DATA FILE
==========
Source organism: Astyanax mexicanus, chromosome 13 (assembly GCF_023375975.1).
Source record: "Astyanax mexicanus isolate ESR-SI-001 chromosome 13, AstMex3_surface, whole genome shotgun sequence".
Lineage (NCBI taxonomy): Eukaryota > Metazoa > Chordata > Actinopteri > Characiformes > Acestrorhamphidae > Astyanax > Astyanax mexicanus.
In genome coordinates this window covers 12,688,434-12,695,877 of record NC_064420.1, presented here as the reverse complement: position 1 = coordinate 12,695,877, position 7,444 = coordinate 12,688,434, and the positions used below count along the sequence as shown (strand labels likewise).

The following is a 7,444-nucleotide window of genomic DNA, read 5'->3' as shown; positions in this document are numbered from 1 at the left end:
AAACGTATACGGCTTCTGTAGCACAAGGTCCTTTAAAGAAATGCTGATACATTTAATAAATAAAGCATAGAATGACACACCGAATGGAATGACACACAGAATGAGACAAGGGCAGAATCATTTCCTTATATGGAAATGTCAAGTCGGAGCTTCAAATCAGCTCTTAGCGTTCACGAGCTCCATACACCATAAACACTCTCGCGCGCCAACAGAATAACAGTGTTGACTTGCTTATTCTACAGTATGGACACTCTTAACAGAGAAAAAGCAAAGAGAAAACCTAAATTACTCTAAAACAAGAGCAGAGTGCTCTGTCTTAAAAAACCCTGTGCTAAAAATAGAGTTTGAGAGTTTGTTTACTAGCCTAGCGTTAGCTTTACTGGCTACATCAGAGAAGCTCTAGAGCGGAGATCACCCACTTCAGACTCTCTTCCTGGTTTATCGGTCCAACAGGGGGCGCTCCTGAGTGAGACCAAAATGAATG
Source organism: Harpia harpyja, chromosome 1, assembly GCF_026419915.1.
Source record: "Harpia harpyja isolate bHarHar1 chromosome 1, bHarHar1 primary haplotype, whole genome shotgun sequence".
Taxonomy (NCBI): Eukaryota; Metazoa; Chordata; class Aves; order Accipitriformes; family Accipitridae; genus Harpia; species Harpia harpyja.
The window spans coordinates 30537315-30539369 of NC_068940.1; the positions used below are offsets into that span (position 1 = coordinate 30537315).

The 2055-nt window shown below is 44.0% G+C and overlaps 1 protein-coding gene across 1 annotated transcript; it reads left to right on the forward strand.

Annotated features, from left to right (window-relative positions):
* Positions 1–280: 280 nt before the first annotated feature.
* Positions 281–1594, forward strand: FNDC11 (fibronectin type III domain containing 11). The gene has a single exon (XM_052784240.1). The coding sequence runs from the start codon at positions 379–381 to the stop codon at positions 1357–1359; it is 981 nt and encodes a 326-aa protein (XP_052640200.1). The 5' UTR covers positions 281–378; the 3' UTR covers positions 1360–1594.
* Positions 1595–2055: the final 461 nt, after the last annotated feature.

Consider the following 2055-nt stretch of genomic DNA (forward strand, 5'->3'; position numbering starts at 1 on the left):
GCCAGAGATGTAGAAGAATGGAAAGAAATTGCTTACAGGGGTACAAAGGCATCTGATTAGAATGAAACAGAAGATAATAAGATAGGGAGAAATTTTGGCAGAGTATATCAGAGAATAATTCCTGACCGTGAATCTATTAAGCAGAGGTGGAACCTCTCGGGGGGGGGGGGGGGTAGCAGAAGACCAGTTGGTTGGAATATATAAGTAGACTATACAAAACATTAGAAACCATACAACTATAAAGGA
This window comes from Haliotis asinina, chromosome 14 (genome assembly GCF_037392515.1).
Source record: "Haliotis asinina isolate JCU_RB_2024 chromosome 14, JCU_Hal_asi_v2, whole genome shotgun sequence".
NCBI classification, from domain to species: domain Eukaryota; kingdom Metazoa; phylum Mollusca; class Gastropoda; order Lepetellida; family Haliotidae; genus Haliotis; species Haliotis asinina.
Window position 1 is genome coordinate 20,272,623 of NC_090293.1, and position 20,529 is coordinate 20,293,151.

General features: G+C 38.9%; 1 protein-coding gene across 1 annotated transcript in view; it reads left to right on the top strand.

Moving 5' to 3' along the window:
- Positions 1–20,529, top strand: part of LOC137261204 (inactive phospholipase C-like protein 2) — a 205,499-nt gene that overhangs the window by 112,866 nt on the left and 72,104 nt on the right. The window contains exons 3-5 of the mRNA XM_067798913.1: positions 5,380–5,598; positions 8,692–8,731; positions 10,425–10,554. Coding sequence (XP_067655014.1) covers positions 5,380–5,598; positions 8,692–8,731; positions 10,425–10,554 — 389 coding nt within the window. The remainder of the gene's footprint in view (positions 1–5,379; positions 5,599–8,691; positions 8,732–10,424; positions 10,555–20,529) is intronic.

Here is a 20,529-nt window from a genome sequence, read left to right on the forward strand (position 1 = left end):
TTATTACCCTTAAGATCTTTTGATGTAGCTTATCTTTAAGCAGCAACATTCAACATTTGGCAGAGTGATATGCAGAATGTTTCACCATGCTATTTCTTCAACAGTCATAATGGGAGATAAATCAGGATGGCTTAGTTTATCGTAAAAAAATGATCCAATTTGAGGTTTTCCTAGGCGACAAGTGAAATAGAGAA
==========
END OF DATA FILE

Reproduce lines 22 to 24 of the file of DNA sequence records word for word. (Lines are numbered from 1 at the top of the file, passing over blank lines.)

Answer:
General features: G+C 38.9%; 1 protein-coding gene across 1 annotated transcript in view; it reads left to right on the top strand.

Moving 5' to 3' along the window:
- Positions 1–20,529, top strand: part of LOC137261204 (inactive phospholipase C-like protein 2) — a 205,499-nt gene that overhangs the window by 112,866 nt on the left and 72,104 nt on the right. The window contains exons 3-5 of the mRNA XM_067798913.1: positions 5,380–5,598; positions 8,692–8,731; positions 10,425–10,554. Coding sequence (XP_067655014.1) covers positions 5,380–5,598; positions 8,692–8,731; positions 10,425–10,554 — 389 coding nt within the window. The remainder of the gene's footprint in view (positions 1–5,379; positions 5,599–8,691; positions 8,732–10,424; positions 10,555–20,529) is intronic.